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The World’s Wit and Humor: An Encyclopedia in 15 Volumes. 1906.

Samuel Foote (1720–1777)


LORD KELLY had a very red face. “Pray, my lord,” said Foote to him, “come and look over my garden-wall; my cucumbers are very backward.”

Foote expressed his conviction that a certain miser would take the beam out of his own eyes if he could manage to sell the timber.

A great gambler once said to Foote, “Since I last saw you I have lost an eye.” “I am very sorry for it,” said Foote; “pray, at what game?”

Foote, praising the hospitality of the Irish, after one of his trips to the sister kingdom, a gentleman asked him whether he had ever been at Cork. “No, sir,” replied Foote; “but I have seen many drawings of it.”

An author, after reading a play to Foote, was told that it would not do, by any means. “I wish, sir,” said the writer, “you could advise me what is best to do with it.” “That I can,” said the manager. “Blot out one-half, and burn the other.”

Lord Tracey complaining to Foote that a man had ruined his character, “So much the better,” replied the wit; “it was a bad one, and the sooner it was destroyed the more to your advantage.”

Foote was once met by a friend in town with a young man who was flashing away very brilliantly, while Foote seemed grave. “Why, Foote,” said his friend, “you are flat to-day; you don’t seem to relish wit!” “Why,” said Foote, “you have not tried me yet, sir.”

A mercantile man of Foote’s acquaintance had written a poem, and exacted a promise that Foote would listen to it, but he dropped off before the end of the first pompous line, “Hear me, oh, Phœbus, and ye Muses nine!” “Pray, pray, be attentive, Mr. Foote!” “I am,” said Foote. “Nine and one are ten. Go on!”

Foote was one day invited to dinner at Merchant Tailors’ Hall; and so well pleased was he with the entertainment that he sat till the chief part of the company had left the hall. At length, rising, he said, “Gentlemen, I wish you both a very good night.” “Both!” exclaimed one of the company; “why, you must be crazy, Foote; here are twenty of us!” “I have been counting you, and there are just eighteen; and as nine tailors make a man, I’m right. I wish you both a very good night.”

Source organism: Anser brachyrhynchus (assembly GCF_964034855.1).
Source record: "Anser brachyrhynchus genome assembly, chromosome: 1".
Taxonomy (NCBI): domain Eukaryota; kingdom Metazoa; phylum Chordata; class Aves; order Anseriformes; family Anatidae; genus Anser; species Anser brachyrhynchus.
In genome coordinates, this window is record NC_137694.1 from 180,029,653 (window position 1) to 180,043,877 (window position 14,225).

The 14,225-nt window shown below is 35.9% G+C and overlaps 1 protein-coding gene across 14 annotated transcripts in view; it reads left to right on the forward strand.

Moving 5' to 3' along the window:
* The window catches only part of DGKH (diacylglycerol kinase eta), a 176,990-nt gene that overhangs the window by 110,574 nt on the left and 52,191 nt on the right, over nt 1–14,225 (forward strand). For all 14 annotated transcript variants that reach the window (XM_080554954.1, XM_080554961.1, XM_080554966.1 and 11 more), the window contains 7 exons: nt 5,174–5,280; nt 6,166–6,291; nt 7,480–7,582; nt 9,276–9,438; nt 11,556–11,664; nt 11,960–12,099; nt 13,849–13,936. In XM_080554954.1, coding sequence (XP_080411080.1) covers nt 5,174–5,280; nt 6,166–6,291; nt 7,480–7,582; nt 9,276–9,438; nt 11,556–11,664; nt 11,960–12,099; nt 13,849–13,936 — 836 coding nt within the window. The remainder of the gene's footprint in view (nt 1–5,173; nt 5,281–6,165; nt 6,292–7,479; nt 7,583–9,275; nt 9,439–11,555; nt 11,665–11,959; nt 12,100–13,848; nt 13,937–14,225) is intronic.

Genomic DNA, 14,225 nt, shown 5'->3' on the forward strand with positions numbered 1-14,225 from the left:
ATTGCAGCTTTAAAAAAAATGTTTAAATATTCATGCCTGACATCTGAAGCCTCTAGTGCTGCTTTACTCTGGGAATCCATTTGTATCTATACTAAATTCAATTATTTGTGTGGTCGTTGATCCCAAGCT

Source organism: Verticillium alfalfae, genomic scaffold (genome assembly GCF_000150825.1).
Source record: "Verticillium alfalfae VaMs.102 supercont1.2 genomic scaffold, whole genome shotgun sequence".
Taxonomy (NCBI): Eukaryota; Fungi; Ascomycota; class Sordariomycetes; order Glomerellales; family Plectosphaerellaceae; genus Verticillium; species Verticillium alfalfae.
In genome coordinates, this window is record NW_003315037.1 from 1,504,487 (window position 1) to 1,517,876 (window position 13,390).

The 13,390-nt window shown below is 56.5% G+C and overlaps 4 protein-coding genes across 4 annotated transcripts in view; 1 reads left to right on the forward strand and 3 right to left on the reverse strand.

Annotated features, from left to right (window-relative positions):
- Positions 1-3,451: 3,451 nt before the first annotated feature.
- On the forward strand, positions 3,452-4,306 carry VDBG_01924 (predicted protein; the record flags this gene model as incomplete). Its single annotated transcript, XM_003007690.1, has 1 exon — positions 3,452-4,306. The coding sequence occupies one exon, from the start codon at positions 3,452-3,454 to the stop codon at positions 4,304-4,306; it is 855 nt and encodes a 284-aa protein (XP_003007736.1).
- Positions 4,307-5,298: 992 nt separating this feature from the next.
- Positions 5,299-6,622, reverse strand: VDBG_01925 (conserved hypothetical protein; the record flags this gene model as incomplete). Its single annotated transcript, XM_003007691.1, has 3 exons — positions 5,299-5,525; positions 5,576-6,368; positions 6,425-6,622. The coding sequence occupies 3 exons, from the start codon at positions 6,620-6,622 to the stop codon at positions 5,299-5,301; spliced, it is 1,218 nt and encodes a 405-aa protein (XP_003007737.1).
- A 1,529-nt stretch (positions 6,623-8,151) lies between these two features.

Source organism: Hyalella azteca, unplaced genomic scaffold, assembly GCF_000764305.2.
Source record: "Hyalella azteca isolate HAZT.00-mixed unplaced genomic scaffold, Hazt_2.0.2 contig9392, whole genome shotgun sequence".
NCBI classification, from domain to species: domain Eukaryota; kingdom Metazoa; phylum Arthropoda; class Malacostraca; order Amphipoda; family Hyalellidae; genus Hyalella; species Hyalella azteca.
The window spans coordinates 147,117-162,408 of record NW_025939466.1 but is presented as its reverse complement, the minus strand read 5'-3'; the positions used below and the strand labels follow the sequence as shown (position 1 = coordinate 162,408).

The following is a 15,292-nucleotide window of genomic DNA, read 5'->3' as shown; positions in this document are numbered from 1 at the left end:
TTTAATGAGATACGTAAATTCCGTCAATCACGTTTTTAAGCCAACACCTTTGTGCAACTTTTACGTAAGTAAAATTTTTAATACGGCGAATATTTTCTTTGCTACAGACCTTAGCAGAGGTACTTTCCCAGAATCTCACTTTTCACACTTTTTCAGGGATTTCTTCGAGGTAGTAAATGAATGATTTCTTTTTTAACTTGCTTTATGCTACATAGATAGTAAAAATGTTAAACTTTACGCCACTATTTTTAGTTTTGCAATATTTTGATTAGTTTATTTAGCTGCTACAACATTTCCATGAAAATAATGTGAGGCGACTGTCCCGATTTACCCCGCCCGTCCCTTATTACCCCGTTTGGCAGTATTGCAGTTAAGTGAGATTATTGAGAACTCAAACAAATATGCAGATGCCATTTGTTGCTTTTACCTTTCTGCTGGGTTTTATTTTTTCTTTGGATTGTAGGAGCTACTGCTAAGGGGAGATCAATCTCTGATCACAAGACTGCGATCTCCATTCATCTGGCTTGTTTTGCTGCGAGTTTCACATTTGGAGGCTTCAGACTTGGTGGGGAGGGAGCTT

One evening at a fashionable dinner, when Foote was telling a story, one of the party interrupted him suddenly, with an air of apology, “I beg your pardon, Mr. Foote, but your handkerchief is half out of your pocket.” “Thank you, sir,” said Foote, replacing it; “you know the company better than I do,” and finished his story.

Foote being at a nobleman’s house, his lordship, as soon as dinner was over, ordered a bottle of Cape to be set on the table, which, after magnifying its good qualities, and in particular its age, he sent round the table in glasses that scarcely held a thimbleful. “Fine wine, upon my soul!” says the wit, tasting and smacking his lips. “Is it not very curious?” says his lordship. “Perfectly so, indeed,” says the other; “I do not remember to have seen anything so little of its age in my life before.”

After dining with the Duke of Leinster, at Dublin, Foote gave the following account of his entertainment: “As to the splendour, so far as it went, I admit it, there was a very fine sideboard of plate; and if a man could have swallowed a silversmith’s shop, there was enough to satisfy him. But as to all the rest, his mutton was white, his veal was red, the fish was kept too long, the venison not kept long enough. To sum up: everything was cold, except his ice; everything sour, except his vinegar.”

Foote, when travelling in the far west of England, dined one day at an inn. When the cloth was removed, the landlord asked him how he liked his fare. “I have dined as well as any man in England,” said Foote. “Except Mr. Mayor!” cried the landlord. “I do not except anybody whatever,” said he. “But you must!” bawled the host. “I won’t.” “You must!” At length the strife ended by the landlord (who was a petty magistrate) taking Foote before the mayor, who observed it had been customary in that town, for a great number of years, always to except the mayor, and accordingly fined him a shilling for not conforming to this ancient custom. Upon this decision, Foote paid the shilling, at the same time observing that he thought the landlord “the greatest fool in Christendom—except Mr. Mayor.”